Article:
Anthrax: The Investigation of a Deadly Outbreak
- Jeanne Guillemin
On 2 April 1979, a small cloud of anthrax spores was accidentally released from a bioweapons production facility in Sverdlovsk, a Soviet city in the Ural Mountains. It drifted slowly southeast over a portion of the city's southern suburbs—invisible, unrecognized. Two days later, the first victims fell ill. Over the following six weeks, some 100 people developed the disease and at least 70 died as a result of infection acquired as far as three miles downwind from the release point of the spores. This was the first and only known epidemic of inhalation anthrax. Calculations indicate that the quantity of spores released may have weighed less than one gram.
Anthrax is one of the most deadly of the potential biological weapons and the agent most universally favored by those desiring to produce such weapons. In nature, it is mainly a disease of grazing animals, which acquire infection from contaminated soil. Natural infections in man result from contact with animals or animal products and usually cause an ulcer of the skin that is readily treated with antibiotics. There are occasional small outbreaks of gastrointestinal disease when undercooked, contaminated meat is consumed. However, inhalation anthrax is an exceedingly rare but grave form of the disease that kills up to 80% of its victims. From the onset of infection to death is usually no more than two to four days. Antibiotics are of little benefit in treatment unless administered very soon after the first symptoms occur.
In her book Anthrax, Jeanne Guillemin provides the only detailed account of the appalling Sverdlovsk epidemic, an event that could be repeated on a far larger scale were anthrax spores in an aerosol form to be disseminated today by a terrorist. The book is structured around the evolving investigation of the event led by Harvard biologist Mathew Meselson, assisted by the author and several Russian and American scientists. The format is reminiscent of Berton Roueche's New Yorker tales of epidemic sleuthing.
From the time of occurrence of the epidemic in 1979, Russian scientists attributed its cause to the consumption of contaminated meat. However, rumors provided by emigrés suggested otherwise to US intelligence analysts. In the interest of defusing suspicions about Russian biological weapons developments, Meselson had repeatedly pressed Russian officials and scientists for a full and open investigation of the incident. Finally, in June 1992, permission was granted for an American team to visit Sverdlovsk. Russian Ministry of Health officials persisted in their assertion that the cause was contaminated meat and provided little essential data. The challenge to the team was that of investigating an epidemic more than a decade old, one in which the clinical records had been confiscated by the KGB and in which most victims had died of the disease.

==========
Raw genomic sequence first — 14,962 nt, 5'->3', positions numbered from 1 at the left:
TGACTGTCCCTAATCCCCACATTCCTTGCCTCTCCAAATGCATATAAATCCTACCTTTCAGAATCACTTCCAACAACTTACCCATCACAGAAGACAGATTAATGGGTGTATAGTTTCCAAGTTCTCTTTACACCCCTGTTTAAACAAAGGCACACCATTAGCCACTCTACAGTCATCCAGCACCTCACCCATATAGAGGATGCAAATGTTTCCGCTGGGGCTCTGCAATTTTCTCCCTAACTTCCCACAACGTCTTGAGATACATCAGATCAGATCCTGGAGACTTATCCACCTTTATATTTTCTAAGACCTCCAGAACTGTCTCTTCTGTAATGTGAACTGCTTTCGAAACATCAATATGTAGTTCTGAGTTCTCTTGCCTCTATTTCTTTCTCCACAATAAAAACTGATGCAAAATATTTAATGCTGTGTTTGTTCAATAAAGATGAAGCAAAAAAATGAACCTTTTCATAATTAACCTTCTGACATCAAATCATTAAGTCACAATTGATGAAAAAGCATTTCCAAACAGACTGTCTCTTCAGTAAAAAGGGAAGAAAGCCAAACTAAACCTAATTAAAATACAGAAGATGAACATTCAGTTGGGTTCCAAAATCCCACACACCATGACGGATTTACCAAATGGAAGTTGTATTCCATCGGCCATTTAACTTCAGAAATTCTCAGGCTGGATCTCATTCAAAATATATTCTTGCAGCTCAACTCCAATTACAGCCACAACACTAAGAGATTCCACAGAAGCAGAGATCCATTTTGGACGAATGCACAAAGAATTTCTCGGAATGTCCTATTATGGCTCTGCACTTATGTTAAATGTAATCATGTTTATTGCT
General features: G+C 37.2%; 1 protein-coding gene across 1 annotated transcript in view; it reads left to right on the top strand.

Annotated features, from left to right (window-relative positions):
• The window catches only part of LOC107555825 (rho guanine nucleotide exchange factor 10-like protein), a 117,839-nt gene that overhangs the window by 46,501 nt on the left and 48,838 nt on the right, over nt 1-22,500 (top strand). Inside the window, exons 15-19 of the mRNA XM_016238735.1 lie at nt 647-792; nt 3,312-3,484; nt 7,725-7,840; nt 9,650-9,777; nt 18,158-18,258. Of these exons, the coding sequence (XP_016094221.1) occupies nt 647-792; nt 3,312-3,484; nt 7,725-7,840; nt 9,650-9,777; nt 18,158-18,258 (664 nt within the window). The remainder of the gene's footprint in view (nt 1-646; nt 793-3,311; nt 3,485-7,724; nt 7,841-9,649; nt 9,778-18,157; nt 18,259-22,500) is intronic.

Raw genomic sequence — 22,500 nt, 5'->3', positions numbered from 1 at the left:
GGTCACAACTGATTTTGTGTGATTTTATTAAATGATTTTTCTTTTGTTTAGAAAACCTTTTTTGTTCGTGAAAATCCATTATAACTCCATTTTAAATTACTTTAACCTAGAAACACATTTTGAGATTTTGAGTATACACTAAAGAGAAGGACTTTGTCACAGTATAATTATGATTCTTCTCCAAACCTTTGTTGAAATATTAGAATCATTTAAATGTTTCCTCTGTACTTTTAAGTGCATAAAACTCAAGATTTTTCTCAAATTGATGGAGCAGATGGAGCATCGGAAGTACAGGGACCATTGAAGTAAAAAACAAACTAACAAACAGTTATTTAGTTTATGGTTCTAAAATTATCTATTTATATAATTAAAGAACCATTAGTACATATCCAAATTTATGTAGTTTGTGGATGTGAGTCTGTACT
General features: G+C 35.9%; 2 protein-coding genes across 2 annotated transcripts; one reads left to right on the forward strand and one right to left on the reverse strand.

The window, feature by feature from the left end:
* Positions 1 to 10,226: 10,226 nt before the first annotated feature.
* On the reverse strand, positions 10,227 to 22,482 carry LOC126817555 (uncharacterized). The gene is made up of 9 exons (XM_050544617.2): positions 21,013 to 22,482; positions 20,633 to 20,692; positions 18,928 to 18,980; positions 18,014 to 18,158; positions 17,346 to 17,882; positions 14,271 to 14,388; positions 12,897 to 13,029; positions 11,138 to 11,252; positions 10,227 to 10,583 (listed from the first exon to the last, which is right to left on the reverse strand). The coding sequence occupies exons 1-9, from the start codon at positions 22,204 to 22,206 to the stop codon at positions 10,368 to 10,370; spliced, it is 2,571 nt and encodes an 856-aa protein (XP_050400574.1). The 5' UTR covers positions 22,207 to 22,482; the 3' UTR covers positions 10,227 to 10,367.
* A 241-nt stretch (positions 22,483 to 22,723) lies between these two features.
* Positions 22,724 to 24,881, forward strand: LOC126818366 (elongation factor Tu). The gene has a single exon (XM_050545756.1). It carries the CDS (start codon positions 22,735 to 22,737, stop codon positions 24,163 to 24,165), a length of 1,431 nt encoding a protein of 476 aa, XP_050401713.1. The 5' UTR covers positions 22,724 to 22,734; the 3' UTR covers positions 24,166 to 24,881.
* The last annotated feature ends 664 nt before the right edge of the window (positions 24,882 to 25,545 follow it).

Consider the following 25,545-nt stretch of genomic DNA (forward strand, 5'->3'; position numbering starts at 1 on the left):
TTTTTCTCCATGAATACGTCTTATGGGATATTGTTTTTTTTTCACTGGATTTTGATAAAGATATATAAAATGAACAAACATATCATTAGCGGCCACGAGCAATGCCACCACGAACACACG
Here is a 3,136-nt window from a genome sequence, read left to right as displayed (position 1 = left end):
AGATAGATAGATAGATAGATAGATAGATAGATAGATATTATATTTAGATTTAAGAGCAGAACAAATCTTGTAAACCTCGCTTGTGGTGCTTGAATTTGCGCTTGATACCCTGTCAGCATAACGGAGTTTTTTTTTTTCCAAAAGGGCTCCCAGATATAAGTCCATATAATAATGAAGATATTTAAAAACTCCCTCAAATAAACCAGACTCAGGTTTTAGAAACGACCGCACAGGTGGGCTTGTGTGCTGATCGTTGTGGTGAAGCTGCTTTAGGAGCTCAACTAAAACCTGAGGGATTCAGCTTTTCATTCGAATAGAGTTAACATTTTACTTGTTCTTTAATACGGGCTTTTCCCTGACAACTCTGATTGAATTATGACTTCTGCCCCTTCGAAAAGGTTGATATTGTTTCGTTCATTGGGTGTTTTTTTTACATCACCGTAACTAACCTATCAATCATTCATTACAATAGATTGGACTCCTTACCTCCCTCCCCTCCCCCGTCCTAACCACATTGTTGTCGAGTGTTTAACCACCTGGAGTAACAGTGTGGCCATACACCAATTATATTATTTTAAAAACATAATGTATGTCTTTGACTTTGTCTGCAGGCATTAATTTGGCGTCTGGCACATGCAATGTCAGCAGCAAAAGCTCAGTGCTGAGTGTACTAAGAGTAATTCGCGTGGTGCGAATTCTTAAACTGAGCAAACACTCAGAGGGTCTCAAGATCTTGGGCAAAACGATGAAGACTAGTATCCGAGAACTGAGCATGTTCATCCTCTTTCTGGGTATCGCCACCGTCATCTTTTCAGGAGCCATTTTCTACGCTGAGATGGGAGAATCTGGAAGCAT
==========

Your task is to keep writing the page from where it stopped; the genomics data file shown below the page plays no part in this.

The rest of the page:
At the outset, an essential breakthrough occurred with the discovery of two pathologists who had completed numerous autopsies, 42 of which they considered to be classical inhalation anthrax. Fortunately, the specimens had been overlooked by KGB officials seeking to confiscate all relevant data. An American pathologist on the team was able to confirm that they were typical of inhalation anthrax. Gradually, thereafter, the story unfolded as the author, assisted by Russian counterparts, interviewed relatives of many of the survivors and systematically assembled, piece by piece, considerable information about the epidemic.
Perhaps the most important finding was the discovery that the incubation period for inhalation anthrax was not two to six days, as experimental animal studies had shown and as standard textbooks proclaimed. Rather, it was two to at least forty-five days. The implication of this finding is that after discovery of an epidemic, there would be sufficient time to administer life-saving antibiotic prophylaxis to prevent disease in up to 75% of the potential victims.
Scientists and policy-makers alike will be disappointed that the author did not devote more time and effort to the analysis and elucidation of the trove of epidemiological information that apparently was collected. And what might have been a riveting epidemiological detective story drifts too often into a rambling travelogue with extended irrelevant digressions.
The book should be required reading for anyone seriously concerned about biological terrorism, but it is difficult to recommend it to others with a more general interest in epidemiology or cultural anthropology.
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Henderson, D. Anthrax: The Investigation of a Deadly Outbreak. Nat Med 6, 245 (2000). https://doi.org/10.1038/73067